Timing of cardiac surgical interventions and postoperative mortality in children with severe congenital heart defects across Europe: Data from the EUROlinkCAT study

Mads Damkjaer, Ester Garne, Maria Loane, Stine K Urhoj, Elisa Ballardini,, Clara Cavero-Carbonell, Alessio Coi, Laura Garcia-Villodre, Joanne Given, Mika Gissler, Anna Heino, Sue Jordan, Elizabeth Limb, Amanda J. Neville, Anna Pierini, Anka Rissmann, Joachim Tan, Ieuan Scanlon, Joan K Morris

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The purpose of this study was to evaluate the timing of the first cardiac surgery, the number of cardiac surgeries performed, and 30‐day postoperative mortality rate for children with severe congenital heart defects (sCHDs) in their first 5 years of life.

Methods and Results
This was a population‐based data linkage cohort study linking information from 9 European congenital anomaly registries to vital statistics and hospital databases. Data were extracted for 5693 children with sCHDs born from 1995 to 2004. Subgroup analyses were performed for specific types of sCHD. Children with sCHDs underwent their first surgical intervention at a median age of 3.6 (95% CI, 2.6–4.5) weeks. The timing of the first surgery for most subtypes of sCHD was consistent across Europe. In the first 5 years of life, children with hypoplastic left heart underwent the most cardiac surgeries, with a median of 4.4 (95% CI, 3.1–5.6). The 30‐day postoperative mortality rate in children aged <1 year ranged from 1.1% (95% CI, 0.5%–2.1%) for tetralogy of Fallot to 23% (95% CI, 12%–37%) for Ebstein anomaly. The 30‐day postoperative mortality rate was highest for children undergoing surgery in the first month of life. Overall 5‐year survival for sCHD was <90% for all sCHDs, except transposition of the great arteries, tetralogy of Fallot, and coarctation of the aorta.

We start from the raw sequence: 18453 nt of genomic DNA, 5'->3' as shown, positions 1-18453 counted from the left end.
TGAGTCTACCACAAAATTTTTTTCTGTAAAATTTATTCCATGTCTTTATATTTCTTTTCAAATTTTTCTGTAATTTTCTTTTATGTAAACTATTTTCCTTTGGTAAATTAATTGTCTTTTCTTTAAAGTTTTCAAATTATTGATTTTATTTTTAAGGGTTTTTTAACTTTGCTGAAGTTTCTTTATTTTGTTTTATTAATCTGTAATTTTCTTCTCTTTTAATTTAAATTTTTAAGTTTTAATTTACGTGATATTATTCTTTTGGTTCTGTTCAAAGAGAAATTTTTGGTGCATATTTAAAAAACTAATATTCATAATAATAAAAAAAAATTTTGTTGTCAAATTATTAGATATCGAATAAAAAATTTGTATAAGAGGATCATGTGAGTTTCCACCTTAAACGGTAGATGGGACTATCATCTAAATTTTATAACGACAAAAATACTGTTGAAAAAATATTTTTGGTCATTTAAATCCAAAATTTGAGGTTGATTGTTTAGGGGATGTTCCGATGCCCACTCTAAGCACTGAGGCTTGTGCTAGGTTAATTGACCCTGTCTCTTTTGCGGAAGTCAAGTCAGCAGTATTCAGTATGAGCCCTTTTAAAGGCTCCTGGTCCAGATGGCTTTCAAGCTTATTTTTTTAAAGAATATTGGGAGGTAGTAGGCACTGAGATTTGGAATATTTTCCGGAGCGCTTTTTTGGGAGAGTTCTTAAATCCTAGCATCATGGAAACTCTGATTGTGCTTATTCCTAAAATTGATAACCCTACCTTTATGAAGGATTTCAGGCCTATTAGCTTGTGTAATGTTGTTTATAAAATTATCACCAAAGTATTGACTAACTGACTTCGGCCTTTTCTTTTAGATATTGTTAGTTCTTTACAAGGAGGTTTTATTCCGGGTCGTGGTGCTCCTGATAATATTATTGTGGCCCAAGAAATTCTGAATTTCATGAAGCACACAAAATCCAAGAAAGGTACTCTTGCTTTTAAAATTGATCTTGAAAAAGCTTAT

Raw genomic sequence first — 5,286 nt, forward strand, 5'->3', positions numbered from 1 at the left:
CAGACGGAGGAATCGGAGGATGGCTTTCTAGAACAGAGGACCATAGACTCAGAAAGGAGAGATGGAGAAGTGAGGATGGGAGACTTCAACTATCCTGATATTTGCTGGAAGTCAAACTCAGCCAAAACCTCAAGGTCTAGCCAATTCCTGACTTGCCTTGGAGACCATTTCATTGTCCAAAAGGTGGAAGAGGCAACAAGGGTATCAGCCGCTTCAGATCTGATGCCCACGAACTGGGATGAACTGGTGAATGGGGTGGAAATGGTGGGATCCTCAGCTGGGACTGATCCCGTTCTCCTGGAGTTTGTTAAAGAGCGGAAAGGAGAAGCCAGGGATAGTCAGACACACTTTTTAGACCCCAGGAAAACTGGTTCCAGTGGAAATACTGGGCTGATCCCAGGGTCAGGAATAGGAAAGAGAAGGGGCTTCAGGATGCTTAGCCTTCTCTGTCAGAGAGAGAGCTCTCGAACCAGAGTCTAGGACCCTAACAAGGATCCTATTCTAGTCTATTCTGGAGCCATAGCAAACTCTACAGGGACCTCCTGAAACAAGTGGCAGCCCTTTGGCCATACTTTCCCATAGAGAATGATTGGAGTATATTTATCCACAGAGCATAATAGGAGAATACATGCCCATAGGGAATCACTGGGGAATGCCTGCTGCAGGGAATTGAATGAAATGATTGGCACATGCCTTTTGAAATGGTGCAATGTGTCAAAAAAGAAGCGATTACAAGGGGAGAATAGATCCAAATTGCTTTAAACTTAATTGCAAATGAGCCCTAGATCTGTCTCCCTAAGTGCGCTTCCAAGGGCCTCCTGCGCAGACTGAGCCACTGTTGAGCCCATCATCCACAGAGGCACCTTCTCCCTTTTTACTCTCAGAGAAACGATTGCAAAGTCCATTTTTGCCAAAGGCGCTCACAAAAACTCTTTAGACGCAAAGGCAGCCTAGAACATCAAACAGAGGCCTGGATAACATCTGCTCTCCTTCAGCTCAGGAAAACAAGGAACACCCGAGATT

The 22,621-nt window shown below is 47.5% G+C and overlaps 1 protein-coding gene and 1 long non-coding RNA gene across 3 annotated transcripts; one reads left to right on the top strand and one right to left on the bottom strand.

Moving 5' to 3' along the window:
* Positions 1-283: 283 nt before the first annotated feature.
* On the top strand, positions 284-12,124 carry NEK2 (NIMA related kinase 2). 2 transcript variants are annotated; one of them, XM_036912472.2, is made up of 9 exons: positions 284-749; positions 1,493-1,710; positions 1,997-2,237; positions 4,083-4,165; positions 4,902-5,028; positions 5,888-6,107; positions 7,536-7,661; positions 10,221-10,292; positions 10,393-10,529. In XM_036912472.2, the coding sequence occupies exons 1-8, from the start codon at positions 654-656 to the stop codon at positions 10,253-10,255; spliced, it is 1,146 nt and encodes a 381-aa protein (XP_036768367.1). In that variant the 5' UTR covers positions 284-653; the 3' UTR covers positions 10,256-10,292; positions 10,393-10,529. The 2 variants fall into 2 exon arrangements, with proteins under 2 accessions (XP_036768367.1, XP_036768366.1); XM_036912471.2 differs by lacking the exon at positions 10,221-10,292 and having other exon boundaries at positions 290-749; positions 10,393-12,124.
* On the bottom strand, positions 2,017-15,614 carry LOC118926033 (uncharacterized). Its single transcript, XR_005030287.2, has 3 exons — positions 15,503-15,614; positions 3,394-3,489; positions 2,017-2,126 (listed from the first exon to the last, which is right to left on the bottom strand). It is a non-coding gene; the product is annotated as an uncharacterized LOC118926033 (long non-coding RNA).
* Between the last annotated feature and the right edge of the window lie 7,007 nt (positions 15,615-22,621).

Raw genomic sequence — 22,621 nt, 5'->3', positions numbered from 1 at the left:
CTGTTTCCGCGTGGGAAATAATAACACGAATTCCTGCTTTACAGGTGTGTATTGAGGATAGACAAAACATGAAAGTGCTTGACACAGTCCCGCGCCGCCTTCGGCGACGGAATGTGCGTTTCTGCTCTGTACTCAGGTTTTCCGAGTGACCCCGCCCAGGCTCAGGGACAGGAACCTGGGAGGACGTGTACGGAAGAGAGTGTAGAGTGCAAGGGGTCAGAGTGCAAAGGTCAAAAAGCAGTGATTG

There were no major differences among the 9 regions in the timing, 30‐day postoperative mortality rate, and number of operations performed for sCHD. Despite an overall good prognosis for most congenital heart defects, some lesions were still associated with substantial postoperative death.
Original languageEnglish
Pages (from-to)1-10
Number of pages10
JournalJAHA: Journal of the American Heart Association
Issue number24
Early online date18 Dec 2023
Publication statusPublished online - 18 Dec 2023

Bibliographical note

This project has received funding from the European Union's Horizon 2020 research and innovation program under grant agreement No. 733001. The views presented here are those of the authors only, and the European Commission is not responsible for any use that may be made of the information presented here.


  • Congenital Abnormalities
  • Information Storage and Retrieval
  • Cardiac Surgical Procedures
  • Registries
  • Routinely Collected Health Data
  • cardiac surgery
  • pediatric car
  • Congenital heart defects
  • pediatric cardiology
  • congenital heart defects


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